Preliminary data published by the Office for National Statistics (ONS) showed that the UK economy stabilized in the 4th quarter, as expected, after shrinking by 0.5% in the 3rd quarter (revised from -0.2%). The figures mean the country narrowly avoided a recession — commonly defined as two quarters of negative growth. The level of quarterly GDP is now 0.8% below its pre-coronavirus level (Quarter 4 2019), while GDP is estimated to have increased by 4.0% in 2022 after increasing by 7.6% in 2021. Last week, the Bank of England predicted that the UK would enter a shallow but prolonged recession that would begin in the first quarter of 2023 and last for five quarters.
The ONS said that the implied price of GDP grew by 1.3% relative to the 3rd quarter, which was primarily driven by higher price pressures for household consumption (1.2%). In annual terms, the implied price of GDP grew by 6.6%. This has been driven by strong rises for the price of household consumption, while there have been large price movements in internationally traded goods and services.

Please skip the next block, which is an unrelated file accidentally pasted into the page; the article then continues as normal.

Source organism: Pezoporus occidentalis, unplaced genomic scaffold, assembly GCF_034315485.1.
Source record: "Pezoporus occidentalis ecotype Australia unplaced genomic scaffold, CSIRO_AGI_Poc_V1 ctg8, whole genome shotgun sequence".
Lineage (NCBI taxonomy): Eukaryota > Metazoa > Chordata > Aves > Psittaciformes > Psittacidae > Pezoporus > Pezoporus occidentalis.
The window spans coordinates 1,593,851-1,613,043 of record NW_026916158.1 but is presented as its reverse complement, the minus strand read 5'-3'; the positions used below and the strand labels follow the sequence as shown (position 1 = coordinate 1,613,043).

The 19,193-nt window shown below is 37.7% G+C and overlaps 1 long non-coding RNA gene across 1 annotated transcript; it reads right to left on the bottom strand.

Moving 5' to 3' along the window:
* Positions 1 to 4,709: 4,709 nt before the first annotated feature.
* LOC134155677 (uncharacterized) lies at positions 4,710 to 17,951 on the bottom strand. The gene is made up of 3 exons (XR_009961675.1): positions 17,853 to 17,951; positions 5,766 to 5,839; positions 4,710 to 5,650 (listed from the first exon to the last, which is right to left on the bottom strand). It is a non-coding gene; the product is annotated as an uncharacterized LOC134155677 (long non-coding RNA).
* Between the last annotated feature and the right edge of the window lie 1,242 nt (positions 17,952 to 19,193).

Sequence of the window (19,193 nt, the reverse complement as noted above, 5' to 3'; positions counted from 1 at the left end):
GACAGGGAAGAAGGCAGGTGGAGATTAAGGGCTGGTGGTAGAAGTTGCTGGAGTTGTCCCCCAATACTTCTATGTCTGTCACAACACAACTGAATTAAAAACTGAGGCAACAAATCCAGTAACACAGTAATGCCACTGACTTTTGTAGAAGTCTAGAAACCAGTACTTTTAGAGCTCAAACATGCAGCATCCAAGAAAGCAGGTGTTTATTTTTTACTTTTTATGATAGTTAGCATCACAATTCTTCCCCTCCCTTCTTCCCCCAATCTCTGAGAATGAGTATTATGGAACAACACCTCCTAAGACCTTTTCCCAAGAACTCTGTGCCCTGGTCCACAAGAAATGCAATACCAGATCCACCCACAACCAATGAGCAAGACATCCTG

The data also showed that the economy contracted by 0.5% in December, offsetting November's 0.1% increase, and exceeding economists' forecasts (-0.3%). In annual terms, GDP fell by 0.1% after rising by 0.6% in November (revised from +0.2%). Consensus estimates suggested a 0.2% reduction.